Credit: REUTERS/Pawel Kopczynski

The application icons of Facebook, Twitter and Google are displayed on an iPhone next to an earphone set in this illustration photo taken in Berlin, June 17, 2013. European firms believe revelations that the U.S. National Security Agency (NSA) PRISM program secretly gathered user data from nine big U.S. Internet companies, including Microsoft and Google, will hand them a competitive advantage as they play catch-up with the dominant American players in cloud computing.

Credit: REUTERS/Nigel Roddis

RAF Menwith Hill base, which provides communications and intelligence support services to the United Kingdom and the U.S., is pictured near Harrogate, northern England this month. Britain has dismissed as "baseless" accusations that security agencies such as GCHQ had been circumventing British law by using information gathered on British citizens by PRISM, a secret U.S. eavesdropping program run by the NSA.

Credit: REUTERS/Muzaffar Salman

A member of the Free Syrian Army walks past camera surveillance screens in the Bab al-Nasr neighborhood of Aleppo.

Credit: REUTERS/Stefan Wermuth

19 A voter stands outside the Iranian consulate in central London June 14, 2013. The building was the focus for demonstrators, as it was used as a venue for British based Iranians to cast their vote in their country's election to choose a new president.

Credit: REUTERS/Stefan Wermuth

The Triton unmanned aircraft system is shown completing its first flight from the Northrop Grumman manufacturing facility in Palmdale, California. The 80-minute flight successfully demonstrated control systems that allow Triton to operate autonomously. Triton is designed to fly surveillance missions up to 24-hours at altitudes of more than 10 miles, allowing coverage out to 2,000 nautical miles.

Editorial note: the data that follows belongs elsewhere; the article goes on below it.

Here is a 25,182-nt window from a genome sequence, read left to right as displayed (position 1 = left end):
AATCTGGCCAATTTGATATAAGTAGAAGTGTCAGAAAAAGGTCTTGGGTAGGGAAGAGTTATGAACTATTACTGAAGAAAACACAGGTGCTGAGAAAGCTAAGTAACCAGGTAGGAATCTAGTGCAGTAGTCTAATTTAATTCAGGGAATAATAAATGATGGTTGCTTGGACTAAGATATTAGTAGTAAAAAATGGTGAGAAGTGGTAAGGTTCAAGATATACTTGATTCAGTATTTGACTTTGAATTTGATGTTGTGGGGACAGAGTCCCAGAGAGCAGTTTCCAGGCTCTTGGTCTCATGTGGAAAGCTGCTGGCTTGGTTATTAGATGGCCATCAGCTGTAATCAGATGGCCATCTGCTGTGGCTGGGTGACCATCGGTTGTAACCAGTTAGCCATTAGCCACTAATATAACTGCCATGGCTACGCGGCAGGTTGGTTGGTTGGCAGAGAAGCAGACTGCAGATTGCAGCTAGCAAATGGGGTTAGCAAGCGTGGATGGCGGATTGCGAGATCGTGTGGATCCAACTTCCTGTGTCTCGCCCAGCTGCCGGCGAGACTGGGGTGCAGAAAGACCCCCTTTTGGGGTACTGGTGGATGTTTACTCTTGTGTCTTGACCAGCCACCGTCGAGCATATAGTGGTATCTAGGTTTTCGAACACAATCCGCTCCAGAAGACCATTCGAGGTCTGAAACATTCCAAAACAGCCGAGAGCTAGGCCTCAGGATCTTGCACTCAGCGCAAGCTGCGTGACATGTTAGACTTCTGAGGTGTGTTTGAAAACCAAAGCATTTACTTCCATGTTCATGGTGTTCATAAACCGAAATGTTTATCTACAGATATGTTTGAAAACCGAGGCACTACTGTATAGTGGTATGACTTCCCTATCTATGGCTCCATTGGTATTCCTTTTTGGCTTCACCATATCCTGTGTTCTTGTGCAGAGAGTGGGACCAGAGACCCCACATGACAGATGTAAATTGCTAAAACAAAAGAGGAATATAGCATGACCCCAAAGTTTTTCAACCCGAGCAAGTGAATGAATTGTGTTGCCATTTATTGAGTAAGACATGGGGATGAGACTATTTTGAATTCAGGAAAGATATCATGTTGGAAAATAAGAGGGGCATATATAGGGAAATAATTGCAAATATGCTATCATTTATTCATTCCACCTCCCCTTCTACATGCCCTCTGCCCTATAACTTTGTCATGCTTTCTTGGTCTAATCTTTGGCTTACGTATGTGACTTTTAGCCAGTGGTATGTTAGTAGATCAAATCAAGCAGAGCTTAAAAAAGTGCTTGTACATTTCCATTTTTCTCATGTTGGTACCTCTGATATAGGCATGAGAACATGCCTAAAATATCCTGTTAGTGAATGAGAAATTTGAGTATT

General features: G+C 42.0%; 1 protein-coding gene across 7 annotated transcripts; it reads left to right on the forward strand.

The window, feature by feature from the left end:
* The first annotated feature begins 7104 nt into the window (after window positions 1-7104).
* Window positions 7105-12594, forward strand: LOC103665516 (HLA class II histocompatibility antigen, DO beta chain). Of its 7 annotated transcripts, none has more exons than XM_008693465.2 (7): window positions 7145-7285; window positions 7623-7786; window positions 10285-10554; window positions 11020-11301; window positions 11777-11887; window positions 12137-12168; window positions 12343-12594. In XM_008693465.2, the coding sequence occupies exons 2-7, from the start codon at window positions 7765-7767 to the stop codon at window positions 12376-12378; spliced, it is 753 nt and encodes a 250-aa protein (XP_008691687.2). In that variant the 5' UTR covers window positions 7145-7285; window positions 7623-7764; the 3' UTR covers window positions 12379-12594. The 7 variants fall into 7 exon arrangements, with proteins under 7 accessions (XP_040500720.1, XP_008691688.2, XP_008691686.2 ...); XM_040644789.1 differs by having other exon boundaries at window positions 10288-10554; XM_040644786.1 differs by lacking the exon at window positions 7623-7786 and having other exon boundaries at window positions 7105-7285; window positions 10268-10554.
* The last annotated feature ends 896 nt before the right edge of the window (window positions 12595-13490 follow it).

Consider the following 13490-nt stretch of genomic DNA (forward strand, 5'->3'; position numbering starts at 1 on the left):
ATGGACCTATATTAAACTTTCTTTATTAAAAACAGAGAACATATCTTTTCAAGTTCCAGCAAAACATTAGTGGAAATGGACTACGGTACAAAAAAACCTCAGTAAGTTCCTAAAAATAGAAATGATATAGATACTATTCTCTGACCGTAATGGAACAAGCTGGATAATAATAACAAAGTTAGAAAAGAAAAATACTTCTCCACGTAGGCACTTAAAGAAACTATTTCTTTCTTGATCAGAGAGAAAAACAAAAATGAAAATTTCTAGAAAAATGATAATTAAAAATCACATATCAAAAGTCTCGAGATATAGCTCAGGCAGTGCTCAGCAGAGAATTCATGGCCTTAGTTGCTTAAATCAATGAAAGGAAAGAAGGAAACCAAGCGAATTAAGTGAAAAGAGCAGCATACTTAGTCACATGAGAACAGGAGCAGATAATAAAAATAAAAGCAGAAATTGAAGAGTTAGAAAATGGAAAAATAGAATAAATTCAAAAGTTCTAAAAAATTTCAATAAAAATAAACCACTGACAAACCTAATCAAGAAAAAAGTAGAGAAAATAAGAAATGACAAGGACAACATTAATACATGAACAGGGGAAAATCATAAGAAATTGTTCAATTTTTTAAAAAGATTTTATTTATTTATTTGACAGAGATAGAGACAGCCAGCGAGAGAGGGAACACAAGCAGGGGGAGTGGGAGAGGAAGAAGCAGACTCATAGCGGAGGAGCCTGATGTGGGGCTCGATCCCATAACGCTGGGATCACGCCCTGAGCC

Credit: REUTERS

A combination of surveillance photos released by the FBI show three men who the agency is seeking information regarding the attack on the American diplomatic mission in Benghazi on September 11, 2012.

Credit: REUTERS/Lee Jae-Won

A North Korean military closed-circuit television camera films the South at the truce village of Panmunjom in the demilitarized zone separating the North from South Korea in Paju, about 55 km (34 miles) north of Seoul.

Credit: REUTERS/Jean-Paul Pelissier

French municipal policemen look at surveillance screens at the Urban Supervision Centre (CSU) in Marseille. The city of Marseille decided to install 1800 cameras in a program of video surveillance equipment by 2014.

Credit: REUTERS/Erik De Castro

U.S. Marine of 7th Marines Regiment checks T-Hawk, a surveillance drone camera at the Landing Zone of Combat Outpost Musa Qal-Ah in Helmand province, southwestern Afghanistan.

Credit: REUTERS/Suzanne Plunkett

A pole of security cameras is seen outside the Olympic Athletes Village at the Olympic Park in Stratford, during the London 2012 Olympic Games.  Fears that a packed London would buckle under the pressure of its biggest peacetime security and transport operation proved untrue.

Credit: REUTERS/Lucas Jackson

New York Police Department camera feeds are displayed on a screen inside of the Executive Command Center at NYPD headquarters. The NYPD has worked since 9/11 on a long-term project to permanently increase vigilance in Lower Manhattan and Midtown, home to prominent financial institutions and national landmarks.

Credit: REUTERS/Larry Downing

FBI Director Robert Mueller gestures at the U.S. Senate Judiciary Committee at an oversight hearing about the Federal Bureau of Investigation. During his testimony he said the FBI occaisionally has used drones to monitor activity in the US.